KUALA LUMPUR, March 1 ― The agreement signed between the Malaysian government and Goldman Sachs Group Inc (Goldman Sachs), regarding the recovery of 1Malaysia Development Bhd (1MDB) assets in 2020, was vague and not detailed, said 1MDB Asset Recovery Taskforce chairman, Datuk Seri Johari Abdul Ghani.

He said that the matter was a factor in Goldman Sachs taking advantage of not wanting to fulfil its asset recovery guarantee, amounting to US$1.4 billion (RM6.6 billion) to the Malaysian government.

“In 2020, we had come to an agreement, we were paid US$2.5 billion and then promised to be paid another US$1.4 billion (recovery of assets), but the agreement signed was not clear.


“It (Goldman Sachs) took advantage by refusing to pay US$1.4 billion because it said that we had collected through AmBank, a fine of US$640 million. Then, we received about US$430 million from the DOJ (Department of Justice).

He said that Goldman Sachs also included Malaysia’s settlement with IPIC (International Petroleum Investment Company) to offset it, as part of the firm’s US$1.4 billion asset recovery guarantee; then claimed that its obligations under the asset recovery guarantee have been discharged (through all the fines and settlement).

“We said no, that the fine and the settlement are not encompassed within the scope of the US$$1.4 billion asset recovery guarantee. Hence, there is a dispute, because the agreement is unclear,” he told Bernama.


Previously, Johari, who is also the Minister of Plantation and Commodities, reportedly said that the settlement agreement signed in August 2020, between the Malaysian government and Goldman Sachs, required the firm to pay US$$2.5 billion cash payment, and provide Malaysia with a US$$1.4 billion asset recovery guarantee.

He added that thus far, the task force is still in the process of seeking arbitration to resolve the matter.

According to him, the process to obtain the US$1.4 billion recovery asset guarantee will also take some time, as it depends on Goldman Sachs’ decision on whether it wants to fight the Malaysian government's claim regarding the matter through legal proceedings.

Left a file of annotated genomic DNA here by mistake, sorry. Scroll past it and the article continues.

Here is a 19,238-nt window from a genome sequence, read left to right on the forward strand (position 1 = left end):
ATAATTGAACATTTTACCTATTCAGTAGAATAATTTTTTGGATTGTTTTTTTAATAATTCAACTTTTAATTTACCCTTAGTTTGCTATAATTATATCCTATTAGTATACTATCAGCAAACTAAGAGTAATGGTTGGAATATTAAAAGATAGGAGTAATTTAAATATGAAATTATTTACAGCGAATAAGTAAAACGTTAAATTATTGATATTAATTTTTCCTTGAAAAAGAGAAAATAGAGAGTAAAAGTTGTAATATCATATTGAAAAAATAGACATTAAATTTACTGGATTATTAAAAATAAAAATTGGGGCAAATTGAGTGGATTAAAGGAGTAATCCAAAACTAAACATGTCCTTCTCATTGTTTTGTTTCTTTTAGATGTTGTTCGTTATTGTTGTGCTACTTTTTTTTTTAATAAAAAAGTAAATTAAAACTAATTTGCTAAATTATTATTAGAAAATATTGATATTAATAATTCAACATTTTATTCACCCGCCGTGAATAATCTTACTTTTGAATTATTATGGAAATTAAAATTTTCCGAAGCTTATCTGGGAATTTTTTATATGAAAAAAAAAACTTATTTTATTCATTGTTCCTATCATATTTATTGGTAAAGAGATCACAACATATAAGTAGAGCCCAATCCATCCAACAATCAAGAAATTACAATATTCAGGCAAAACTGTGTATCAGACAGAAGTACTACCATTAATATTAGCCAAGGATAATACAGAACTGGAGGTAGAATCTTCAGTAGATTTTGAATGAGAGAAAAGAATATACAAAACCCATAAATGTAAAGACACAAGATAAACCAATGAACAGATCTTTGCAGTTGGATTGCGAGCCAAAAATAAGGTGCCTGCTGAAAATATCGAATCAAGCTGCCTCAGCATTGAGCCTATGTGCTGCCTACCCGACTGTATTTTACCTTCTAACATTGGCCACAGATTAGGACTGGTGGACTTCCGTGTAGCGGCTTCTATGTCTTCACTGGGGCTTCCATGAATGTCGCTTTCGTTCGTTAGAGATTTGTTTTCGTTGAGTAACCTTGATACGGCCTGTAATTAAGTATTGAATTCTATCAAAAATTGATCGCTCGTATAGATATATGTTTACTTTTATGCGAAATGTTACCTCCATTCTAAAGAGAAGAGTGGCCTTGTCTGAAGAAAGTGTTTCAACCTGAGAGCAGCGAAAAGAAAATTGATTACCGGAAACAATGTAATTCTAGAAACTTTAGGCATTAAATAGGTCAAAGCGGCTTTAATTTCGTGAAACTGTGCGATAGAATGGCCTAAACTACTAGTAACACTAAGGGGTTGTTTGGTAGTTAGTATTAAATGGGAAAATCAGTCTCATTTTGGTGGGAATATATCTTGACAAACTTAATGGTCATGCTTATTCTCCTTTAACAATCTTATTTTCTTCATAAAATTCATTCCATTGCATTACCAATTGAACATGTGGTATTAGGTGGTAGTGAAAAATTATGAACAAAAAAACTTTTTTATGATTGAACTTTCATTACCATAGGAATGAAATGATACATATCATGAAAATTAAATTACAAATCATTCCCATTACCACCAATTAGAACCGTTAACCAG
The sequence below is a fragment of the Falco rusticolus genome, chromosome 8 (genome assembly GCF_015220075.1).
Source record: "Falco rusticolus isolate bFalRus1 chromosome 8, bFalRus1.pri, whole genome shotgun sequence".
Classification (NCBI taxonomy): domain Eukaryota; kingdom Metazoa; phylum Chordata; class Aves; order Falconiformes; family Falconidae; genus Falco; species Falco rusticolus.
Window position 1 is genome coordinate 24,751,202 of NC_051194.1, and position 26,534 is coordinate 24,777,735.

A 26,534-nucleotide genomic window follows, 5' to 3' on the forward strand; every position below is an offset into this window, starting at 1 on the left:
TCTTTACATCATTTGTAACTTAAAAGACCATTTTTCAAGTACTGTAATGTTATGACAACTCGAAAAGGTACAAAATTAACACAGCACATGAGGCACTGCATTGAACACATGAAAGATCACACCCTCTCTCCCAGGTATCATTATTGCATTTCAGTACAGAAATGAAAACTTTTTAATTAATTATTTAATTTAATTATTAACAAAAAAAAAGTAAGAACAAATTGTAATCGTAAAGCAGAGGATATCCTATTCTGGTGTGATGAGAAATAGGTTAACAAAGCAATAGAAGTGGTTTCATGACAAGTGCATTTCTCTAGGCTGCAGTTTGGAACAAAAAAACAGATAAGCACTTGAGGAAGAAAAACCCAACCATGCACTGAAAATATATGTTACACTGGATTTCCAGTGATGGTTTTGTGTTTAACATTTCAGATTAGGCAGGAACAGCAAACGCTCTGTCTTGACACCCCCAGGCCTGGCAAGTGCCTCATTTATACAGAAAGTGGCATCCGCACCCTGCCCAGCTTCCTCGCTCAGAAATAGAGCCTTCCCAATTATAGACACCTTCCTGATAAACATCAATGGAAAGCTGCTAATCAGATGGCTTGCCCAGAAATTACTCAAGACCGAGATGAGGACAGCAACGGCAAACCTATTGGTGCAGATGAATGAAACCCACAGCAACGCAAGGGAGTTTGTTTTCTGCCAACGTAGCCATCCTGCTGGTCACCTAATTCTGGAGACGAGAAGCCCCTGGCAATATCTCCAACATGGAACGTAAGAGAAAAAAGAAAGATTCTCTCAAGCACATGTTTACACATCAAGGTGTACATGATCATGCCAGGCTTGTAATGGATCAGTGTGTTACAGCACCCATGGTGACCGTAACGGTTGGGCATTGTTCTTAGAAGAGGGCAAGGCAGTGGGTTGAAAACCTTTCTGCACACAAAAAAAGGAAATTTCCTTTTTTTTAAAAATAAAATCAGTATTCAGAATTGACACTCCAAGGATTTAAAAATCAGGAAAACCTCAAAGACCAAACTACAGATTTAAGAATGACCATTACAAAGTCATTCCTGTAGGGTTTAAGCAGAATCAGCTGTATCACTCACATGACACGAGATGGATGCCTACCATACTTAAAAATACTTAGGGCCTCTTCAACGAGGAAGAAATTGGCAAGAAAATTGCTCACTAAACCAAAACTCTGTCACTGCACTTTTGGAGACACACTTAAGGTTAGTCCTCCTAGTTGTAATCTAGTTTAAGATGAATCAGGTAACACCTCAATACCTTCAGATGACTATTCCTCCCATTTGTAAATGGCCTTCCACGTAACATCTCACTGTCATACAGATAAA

He said that, if Goldman Sachs decides to fight it, then the process will take time; if the firm agrees to settle it then it won't take long. He also cautioned that the process may take a long time as it involves a huge amount of money.

1MDB paid unusually high advisory fees of US$606 million to Goldman Sachs for advising on the issuance of three bonds, totalling US$6.5 billion.

Goldman Sachs’ direct involvement in the 1MDB scandal resulted in it being fined by various regulators, including the DOJ, the sum of US$$2.9 billion.

The amount paid by Goldman Sachs in fines, however, surpassed the cash payment paid to the Malaysian government (US$$2.5 billion), despite Malaysia suffering the greatest repercussions from the 1MDB scandal by having to pay USD$6.5 billion (principal amount) and interest of US$3.2 billion over 10 years, to service 1MDB debt.

The dispute currently centres on Goldman Sachs’ attempt to offset the fine imposed on AMMB Holdings BHD (Ambank; RM2.8 billion), as well as the settlement agreement with IPIC (US$1.8 billion), as part of the US$1.4 billion asset recovery guarantee.

Goldman Sachs contends that its obligations under the asset recovery guarantee had been discharged through the fine and settlement.

However, the Malaysian government disputes this and asserts that fine imposed on Ambank and the settlement with IPIC are not encompassed within the scope of the US$1.4 billion asset recovery guarantee. ― Bernama